The MacGill Summer School is in full swing with politicians, lobbyists and critics gathering to identify necessary reforms; settle personal scores and defend past mistakes. Due to its timing – in the political silly season – the public remains largely disengaged. But as John FitzGerald noted if these discussions shape the policymaking process, future disasters may be avoided.
The absence of senior civil servants, who implement Government policy, did not insulate them from criticism. Former Fine Gael strategist Frank Flannery declared they had "sucked in" and now controlled Fine Gael Ministers while management consultant Eddie Molloy denounced their excessive loyalty to colleagues along with their reluctance to implement necessary reforms. Nothing terribly dramatic there: undue influence by the "permanent government" and their unsackability have been perennial complaints. Recently sacked minister Pat Rabbitte likened it to a symbiotic process where ministers and senior officials hide behind each other's skirts.
Administrative reform represents thin media gruel when political infighting is involved. And who better than Frank Flannery to understand that? By excoriating Fine Gael's local election performance and – with obvious satisfaction – the quality of the party leadership, he stoked internal divisions. The man clearly felt abandoned by political friends because of his lobbying activities. Just in case the message was not being received, he described as "utterly out of order" a suggestion by the Taoiseach that he should give evidence before the Dáil Public Accounts Committee. At about the same time, his colleague Angela Kerins initiated a High Court action for defamation and damages against the committee.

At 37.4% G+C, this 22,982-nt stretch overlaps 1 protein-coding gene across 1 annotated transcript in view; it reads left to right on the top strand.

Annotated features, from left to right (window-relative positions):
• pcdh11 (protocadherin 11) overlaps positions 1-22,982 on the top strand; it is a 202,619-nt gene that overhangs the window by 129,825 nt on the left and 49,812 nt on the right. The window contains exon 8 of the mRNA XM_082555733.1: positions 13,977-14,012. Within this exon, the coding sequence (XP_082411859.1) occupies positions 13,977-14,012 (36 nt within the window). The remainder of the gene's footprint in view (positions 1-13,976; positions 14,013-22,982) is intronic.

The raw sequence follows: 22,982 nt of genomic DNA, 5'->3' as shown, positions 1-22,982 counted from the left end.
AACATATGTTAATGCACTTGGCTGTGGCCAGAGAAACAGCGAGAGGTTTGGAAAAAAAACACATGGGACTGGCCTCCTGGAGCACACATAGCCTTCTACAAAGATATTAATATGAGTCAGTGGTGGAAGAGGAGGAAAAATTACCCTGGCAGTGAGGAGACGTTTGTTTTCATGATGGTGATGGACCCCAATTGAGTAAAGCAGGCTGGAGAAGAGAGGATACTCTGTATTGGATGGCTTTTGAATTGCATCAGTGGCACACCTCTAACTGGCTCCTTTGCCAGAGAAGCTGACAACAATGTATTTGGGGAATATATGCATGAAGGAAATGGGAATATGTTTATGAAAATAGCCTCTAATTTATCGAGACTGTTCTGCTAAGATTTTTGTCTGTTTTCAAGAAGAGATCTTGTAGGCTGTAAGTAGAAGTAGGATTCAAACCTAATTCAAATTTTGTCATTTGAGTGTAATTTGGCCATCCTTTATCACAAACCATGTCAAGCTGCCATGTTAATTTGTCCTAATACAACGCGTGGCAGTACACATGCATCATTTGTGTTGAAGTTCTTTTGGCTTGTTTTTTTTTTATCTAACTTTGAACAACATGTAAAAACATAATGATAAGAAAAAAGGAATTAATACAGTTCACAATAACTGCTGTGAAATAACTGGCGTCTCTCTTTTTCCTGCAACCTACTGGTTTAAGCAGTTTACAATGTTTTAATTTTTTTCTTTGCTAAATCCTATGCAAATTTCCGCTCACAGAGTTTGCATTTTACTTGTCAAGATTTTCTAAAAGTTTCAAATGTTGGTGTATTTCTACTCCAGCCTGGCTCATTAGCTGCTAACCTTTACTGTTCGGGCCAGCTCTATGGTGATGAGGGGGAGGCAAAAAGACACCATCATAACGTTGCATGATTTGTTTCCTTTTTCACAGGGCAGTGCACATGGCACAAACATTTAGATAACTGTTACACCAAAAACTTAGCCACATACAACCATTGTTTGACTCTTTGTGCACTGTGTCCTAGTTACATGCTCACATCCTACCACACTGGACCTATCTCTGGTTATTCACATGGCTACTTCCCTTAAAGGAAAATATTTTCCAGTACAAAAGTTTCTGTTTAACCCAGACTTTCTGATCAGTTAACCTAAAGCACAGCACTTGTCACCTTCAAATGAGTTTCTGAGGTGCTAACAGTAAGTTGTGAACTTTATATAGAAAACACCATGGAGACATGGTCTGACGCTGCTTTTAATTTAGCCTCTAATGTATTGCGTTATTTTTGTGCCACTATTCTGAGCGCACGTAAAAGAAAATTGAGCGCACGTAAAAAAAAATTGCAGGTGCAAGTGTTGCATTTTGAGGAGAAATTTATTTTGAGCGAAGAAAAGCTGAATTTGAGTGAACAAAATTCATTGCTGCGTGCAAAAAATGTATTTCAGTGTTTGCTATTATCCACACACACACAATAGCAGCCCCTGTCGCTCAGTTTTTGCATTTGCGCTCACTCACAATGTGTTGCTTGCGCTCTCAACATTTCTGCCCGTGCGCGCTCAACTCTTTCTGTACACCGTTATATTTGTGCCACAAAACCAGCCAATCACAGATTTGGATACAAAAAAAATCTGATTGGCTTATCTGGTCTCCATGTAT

Mr Flannery also raised the prospect of a realignment within Irish politics, involving mergers between Fine Gael and Fianna Fáil and between Sinn Féin and the Labour Party. Such talk causes intense anxiety to party leaders and, no doubt, was intended to do so. In the longer term, that realignment may come about. But it will not happen on this side of a number of general elections. It certainly was not on the agenda of Labour Party leader, Joan Burton, when she criticised "trickle down economics" and insisted economic growth was not enough in itself. Society would have to flourish too. Tensions between the Government parties over how the benefits of a recovering economy can be shared are unlikely to be resolved in the short term. As of now, however, they have a common purpose in avoiding an early election. In considering the causes of public cynicism, Ms Burton should recognise the malign influence played by auction politics and broken promises. It will involve a new balance between economic discipline and pleasing the people.